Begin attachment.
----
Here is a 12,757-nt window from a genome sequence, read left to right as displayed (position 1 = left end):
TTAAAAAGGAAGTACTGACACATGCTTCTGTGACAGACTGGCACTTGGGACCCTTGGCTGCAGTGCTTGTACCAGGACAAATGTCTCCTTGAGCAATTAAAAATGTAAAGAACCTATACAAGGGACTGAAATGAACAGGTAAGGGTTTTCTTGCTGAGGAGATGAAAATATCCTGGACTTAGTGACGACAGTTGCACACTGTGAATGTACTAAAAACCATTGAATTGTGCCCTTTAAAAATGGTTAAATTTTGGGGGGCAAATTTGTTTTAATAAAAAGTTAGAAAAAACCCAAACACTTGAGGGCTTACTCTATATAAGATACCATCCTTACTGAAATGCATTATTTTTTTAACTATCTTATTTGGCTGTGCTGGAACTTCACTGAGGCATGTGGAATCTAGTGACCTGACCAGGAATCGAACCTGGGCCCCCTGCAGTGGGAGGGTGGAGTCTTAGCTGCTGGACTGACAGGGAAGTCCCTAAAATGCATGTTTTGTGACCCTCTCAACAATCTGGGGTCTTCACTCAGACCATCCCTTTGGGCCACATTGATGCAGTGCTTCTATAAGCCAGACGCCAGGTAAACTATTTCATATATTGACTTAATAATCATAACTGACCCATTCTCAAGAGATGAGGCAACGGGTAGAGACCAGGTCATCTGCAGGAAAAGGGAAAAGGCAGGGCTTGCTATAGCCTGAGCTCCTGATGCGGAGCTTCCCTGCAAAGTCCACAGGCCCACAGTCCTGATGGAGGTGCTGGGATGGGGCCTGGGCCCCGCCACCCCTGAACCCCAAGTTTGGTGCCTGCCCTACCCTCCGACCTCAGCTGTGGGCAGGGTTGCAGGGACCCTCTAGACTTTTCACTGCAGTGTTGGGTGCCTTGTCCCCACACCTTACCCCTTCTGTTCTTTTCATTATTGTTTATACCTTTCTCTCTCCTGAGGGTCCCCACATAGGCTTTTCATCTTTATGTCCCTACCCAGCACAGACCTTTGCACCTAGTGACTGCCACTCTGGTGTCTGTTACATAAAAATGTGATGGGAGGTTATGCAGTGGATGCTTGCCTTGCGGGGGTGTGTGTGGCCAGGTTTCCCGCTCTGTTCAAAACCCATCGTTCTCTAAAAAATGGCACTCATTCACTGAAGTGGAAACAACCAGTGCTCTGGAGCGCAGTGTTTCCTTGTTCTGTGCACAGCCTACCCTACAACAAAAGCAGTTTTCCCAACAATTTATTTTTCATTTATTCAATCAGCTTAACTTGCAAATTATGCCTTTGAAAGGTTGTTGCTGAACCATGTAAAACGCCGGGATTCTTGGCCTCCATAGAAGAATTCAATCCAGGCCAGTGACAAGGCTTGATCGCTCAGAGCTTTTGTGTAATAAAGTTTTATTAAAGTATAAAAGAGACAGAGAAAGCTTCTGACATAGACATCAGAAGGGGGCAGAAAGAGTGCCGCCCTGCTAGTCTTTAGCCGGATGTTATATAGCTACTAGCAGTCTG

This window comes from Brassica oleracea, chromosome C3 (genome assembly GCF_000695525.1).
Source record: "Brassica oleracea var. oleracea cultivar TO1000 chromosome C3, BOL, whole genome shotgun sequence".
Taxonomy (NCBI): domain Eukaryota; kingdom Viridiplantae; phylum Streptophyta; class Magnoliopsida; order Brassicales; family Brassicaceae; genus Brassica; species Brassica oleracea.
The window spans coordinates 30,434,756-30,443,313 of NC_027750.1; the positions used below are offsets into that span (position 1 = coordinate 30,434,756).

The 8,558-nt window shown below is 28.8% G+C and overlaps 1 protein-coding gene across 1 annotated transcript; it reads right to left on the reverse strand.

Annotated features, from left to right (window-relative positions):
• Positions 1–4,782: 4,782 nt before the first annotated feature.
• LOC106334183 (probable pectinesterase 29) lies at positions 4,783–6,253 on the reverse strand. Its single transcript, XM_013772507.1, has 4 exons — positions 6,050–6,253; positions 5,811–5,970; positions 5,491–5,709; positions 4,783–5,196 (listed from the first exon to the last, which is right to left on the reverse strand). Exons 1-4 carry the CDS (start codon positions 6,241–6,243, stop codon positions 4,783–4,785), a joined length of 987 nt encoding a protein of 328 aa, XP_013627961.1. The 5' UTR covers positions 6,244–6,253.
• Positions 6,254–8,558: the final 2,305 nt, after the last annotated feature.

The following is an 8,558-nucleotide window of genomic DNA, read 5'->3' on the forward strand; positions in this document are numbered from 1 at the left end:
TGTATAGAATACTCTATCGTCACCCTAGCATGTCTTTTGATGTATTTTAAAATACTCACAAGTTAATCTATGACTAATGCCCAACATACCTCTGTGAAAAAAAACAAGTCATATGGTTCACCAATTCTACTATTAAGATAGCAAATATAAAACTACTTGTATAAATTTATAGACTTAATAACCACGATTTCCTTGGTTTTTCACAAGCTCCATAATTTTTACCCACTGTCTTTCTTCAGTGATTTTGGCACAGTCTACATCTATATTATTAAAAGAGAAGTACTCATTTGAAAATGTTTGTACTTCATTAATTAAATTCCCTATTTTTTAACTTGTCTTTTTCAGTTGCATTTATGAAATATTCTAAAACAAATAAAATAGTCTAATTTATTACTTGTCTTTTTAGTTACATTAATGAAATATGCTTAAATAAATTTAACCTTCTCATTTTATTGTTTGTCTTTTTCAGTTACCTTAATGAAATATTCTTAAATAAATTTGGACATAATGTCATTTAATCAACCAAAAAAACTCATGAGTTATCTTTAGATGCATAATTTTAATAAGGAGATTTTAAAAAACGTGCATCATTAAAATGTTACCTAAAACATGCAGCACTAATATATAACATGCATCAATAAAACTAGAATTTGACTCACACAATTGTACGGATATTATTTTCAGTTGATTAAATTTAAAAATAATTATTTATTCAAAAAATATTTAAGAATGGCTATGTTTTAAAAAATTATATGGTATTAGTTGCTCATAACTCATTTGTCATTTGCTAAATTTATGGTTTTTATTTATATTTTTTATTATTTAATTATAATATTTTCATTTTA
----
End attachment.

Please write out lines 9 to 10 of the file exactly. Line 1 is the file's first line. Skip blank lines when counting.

• Positions 1–4,782: 4,782 nt before the first annotated feature.
• LOC106334183 (probable pectinesterase 29) lies at positions 4,783–6,253 on the reverse strand. Its single transcript, XM_013772507.1, has 4 exons — positions 6,050–6,253; positions 5,811–5,970; positions 5,491–5,709; positions 4,783–5,196 (listed from the first exon to the last, which is right to left on the reverse strand). Exons 1-4 carry the CDS (start codon positions 6,241–6,243, stop codon positions 4,783–4,785), a joined length of 987 nt encoding a protein of 328 aa, XP_013627961.1. The 5' UTR covers positions 6,244–6,253.